Background: Peritoneal dialysis (PD) remains the most widely used modality for chronic dialysis in children, particularly in younger children and in lower and middle income countries (LMICs). We present guidelines for dialysis initiation, modality selection, small solute clearance, and fluid removal in children on PD. A review of the literature and key studies that support these statements are presented.
Methods: An extensive Medline search for all publications on PD in children was performed using predefined search criteria.
Results: High-quality randomized trials in children are scarce and current clinical practice largely relies on data extrapolated from adult studies or drawn from observational cohort studies in children. The evidence and strength of the recommendation is GRADE-ed, but in the absence of high-quality evidence, the opinion of the authors is provided and must be carefully considered by the treating physician, and adapted to local expertise and individual patient needs as appropriate. We discuss the timing of dialysis initiation, factors to be considered when selecting a dialysis modality, the assessment and management of volume status on PD, achieving optimal small solute clearance, and the importance of preserving residual kidney function. While optimal dialysis must remain the goal for every patient, a careful discussion with fully informed patients and caregivers is important to understand the patient and family's expectations of dialysis and reasonable adjustments to the dialysis program may be considered in accordance with a philosophy of shared decision-making.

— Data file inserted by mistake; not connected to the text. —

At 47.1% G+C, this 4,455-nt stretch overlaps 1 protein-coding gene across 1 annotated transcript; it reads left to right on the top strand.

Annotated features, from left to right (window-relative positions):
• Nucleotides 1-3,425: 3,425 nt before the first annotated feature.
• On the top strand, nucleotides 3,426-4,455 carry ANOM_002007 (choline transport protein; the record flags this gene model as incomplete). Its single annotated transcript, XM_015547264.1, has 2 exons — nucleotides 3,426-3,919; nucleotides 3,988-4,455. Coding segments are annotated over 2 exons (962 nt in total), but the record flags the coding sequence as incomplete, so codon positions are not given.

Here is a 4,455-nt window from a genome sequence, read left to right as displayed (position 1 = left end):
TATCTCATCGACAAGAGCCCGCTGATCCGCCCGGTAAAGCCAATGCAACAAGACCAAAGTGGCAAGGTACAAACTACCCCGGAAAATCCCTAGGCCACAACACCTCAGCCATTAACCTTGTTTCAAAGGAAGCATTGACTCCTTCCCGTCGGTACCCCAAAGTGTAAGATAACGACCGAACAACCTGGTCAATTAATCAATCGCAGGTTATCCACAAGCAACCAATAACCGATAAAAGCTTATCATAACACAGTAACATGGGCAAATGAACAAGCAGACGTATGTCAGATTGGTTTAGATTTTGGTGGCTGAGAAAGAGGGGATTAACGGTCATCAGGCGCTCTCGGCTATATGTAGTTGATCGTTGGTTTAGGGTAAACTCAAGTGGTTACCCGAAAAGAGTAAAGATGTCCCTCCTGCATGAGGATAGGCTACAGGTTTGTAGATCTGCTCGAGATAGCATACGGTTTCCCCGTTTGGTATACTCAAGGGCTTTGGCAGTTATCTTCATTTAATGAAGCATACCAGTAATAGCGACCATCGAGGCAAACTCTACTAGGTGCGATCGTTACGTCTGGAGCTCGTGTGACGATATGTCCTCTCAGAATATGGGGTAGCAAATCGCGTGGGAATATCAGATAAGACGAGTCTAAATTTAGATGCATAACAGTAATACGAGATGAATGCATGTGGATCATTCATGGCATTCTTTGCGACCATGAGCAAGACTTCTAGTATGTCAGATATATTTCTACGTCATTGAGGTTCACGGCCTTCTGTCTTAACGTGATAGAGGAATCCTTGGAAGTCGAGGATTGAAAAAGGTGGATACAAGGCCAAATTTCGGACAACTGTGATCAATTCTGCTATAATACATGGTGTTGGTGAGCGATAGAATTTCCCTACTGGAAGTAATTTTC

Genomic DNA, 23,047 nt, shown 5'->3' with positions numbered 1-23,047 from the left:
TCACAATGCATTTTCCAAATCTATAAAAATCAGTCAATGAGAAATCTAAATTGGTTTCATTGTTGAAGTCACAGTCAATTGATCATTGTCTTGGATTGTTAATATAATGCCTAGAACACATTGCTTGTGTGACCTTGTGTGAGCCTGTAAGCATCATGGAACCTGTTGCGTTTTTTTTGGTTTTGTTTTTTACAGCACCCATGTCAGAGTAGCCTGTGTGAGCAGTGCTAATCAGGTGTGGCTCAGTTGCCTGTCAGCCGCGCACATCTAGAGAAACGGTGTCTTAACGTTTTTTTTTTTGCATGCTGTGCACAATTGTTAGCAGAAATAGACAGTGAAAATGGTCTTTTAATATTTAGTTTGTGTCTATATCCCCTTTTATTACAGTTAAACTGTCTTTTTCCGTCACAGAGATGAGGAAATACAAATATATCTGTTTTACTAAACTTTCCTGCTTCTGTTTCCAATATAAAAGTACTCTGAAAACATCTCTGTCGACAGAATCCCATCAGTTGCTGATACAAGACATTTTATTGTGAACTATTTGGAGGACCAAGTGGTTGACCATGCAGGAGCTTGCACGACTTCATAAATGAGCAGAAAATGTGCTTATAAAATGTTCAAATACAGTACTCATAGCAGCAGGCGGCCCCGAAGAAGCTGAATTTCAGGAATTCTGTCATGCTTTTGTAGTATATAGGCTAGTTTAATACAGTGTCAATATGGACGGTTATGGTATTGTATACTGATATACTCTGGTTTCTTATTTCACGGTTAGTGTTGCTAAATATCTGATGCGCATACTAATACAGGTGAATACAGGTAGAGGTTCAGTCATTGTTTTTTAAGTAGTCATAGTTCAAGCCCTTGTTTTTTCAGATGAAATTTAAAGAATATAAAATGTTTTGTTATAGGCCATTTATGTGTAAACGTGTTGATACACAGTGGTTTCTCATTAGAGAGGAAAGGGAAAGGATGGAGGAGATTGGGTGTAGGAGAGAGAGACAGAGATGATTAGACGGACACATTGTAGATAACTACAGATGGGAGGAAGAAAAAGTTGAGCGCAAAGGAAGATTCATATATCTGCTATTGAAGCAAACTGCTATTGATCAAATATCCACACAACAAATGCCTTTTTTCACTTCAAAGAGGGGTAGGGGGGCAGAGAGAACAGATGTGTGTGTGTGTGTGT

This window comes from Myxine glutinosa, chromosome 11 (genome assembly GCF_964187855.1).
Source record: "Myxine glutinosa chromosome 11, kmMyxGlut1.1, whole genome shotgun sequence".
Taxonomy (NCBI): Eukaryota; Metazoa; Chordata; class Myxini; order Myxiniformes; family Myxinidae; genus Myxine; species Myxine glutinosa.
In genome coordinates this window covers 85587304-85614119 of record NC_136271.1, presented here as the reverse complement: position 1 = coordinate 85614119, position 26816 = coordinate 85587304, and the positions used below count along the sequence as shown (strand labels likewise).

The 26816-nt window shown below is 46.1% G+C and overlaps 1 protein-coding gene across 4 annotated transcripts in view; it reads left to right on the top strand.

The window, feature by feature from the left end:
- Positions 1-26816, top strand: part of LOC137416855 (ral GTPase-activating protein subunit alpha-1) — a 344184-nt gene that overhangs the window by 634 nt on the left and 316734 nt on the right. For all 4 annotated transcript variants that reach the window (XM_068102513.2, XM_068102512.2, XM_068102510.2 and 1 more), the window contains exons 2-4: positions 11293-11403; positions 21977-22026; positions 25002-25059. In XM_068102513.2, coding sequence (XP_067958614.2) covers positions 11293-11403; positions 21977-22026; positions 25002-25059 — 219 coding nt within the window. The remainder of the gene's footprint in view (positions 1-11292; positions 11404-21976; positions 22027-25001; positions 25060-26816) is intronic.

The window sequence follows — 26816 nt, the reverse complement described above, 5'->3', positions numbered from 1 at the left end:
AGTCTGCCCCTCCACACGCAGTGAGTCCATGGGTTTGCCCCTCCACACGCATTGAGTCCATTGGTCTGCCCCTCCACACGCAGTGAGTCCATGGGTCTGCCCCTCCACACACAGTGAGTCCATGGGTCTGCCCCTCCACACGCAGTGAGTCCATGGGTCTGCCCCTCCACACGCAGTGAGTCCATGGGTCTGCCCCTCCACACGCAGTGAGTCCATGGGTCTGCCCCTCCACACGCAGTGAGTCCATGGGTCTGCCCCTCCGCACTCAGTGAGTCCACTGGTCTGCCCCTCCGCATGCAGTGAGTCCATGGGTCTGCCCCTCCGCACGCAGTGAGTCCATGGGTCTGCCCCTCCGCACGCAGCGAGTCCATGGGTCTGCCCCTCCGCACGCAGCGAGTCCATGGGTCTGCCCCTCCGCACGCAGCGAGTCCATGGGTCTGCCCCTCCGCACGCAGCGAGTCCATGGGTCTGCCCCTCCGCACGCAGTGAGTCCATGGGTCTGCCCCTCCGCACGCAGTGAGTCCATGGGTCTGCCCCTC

Conclusions: There continues to be very poor evidence in the field of chronic PD in children and these recommendations can at best serve to guide clinical decision-making. In LMICs, every effort should be made to conform to the framework of these statements, taking into account resource limitations.
Keywords: Peritoneal dialysis (PD); adequacy; children; fluid overload; hydration; phosphate; quality of life.